Unveiling Dark Patterns: Deceptive Tactics Exposed

Unveiling Dark Patterns
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Unveiling ‘Dark Patterns’: Deceptive Practices Exploiting User Behavior

Introduction

The advent of ‘dark patterns’ has introduced a disconcerting reality in the digital realm, where websites tactically manipulate users into unwittingly engaging in actions they might not consciously choose. This deception spans from nudging individuals into undesired services to creating barriers that deter them from leaving or terminating a service.

Understanding the Nexus of Dark Pattern and Marketing

Dark patterns, essentially malicious interface techniques, leverage human psychology to coax users into choices contrary to their best interests. Evolving into a pervasive element across social networking platforms, these patterns attract consumers but often at their expense. The ethicality of such practices remains subjective, varying based on the company-consumer relationship. Marketing, devoid of steadfast rules, deems actions ethical unless detrimental to consumers.

Types of Dark Patterns

Fake Notifications

Platforms like Instagram, Facebook, and LinkedIn employ false notifications or email alerts, enticing users to spend more time on their sites for the benefit of developers, without substantial activity behind the notifications.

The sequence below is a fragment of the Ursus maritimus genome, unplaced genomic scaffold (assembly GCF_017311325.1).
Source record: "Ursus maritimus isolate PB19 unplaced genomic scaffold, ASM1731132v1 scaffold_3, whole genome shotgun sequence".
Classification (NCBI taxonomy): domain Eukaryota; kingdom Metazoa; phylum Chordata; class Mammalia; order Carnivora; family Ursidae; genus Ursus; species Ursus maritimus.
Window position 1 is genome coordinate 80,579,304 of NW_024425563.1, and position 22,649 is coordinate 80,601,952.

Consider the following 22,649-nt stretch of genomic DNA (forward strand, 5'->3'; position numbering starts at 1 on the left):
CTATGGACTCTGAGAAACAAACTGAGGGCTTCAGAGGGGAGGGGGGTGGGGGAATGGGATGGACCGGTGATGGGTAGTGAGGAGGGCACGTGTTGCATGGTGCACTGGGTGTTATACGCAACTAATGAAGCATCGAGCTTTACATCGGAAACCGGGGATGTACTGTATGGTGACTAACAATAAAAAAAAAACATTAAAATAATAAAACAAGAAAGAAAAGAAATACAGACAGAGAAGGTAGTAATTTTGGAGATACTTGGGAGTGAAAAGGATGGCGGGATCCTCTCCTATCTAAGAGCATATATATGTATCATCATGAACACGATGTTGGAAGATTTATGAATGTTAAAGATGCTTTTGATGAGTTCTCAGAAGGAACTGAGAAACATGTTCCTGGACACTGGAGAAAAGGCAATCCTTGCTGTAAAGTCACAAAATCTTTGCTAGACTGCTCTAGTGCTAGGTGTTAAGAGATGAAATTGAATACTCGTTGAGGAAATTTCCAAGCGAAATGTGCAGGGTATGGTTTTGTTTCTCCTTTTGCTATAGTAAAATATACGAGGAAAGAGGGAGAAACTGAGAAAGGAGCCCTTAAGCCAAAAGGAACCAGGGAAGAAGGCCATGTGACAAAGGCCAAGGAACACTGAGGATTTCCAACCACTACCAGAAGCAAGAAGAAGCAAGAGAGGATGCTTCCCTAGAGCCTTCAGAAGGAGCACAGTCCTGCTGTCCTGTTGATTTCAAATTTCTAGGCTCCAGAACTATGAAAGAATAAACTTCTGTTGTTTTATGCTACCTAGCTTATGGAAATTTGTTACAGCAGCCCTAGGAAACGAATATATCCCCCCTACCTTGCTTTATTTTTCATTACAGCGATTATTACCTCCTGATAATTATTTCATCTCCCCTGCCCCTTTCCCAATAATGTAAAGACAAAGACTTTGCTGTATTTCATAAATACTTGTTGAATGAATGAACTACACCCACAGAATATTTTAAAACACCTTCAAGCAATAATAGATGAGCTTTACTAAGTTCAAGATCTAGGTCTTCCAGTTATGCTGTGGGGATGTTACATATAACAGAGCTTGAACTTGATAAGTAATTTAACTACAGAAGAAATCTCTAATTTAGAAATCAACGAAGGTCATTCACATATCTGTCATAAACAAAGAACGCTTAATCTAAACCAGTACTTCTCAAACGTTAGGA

Price Comparison and Hidden Costs

Companies use obscured charges, hindering customers from comparing prices effectively. Airbnb, for instance, conceals additional fees until users select specific dates for their stay, obscuring the comprehensive cost.

Deciphering ‘Dark Pattern’

Coined by UX Designer Harry Brignull in 2010, ‘dark patterns’ infiltrated the digital marketing and advertising industry, often unbeknownst to consumers.

Dark Patterns in the Indian Context

While Indian law indirectly addresses data protection, the Advertising Standards Council of India (ASCI) scrutinizes deceptive marketing practices. ASCI’s task force targets dark patterns in Indian marketing, emphasizing the need for transparency in social media advertisements. Reports reveal a significant percentage of disguised advertisements, urging stakeholders to contribute to a more transparent marketing landscape.

Conclusion

Dark patterns’ are pervasive, necessitating stringent regulations worldwide. Despite global efforts, India lacks specific laws to counter these exploitative tactics. Urgency mounts as fraudulent cases surged during the pandemic, demanding immediate measures to safeguard users. While committees have convened, concrete data protection laws in India remain elusive, highlighting the pressing need for intervention from an Intellectual Property Lawyer to advocate for comprehensive legal frameworks addressing these issues.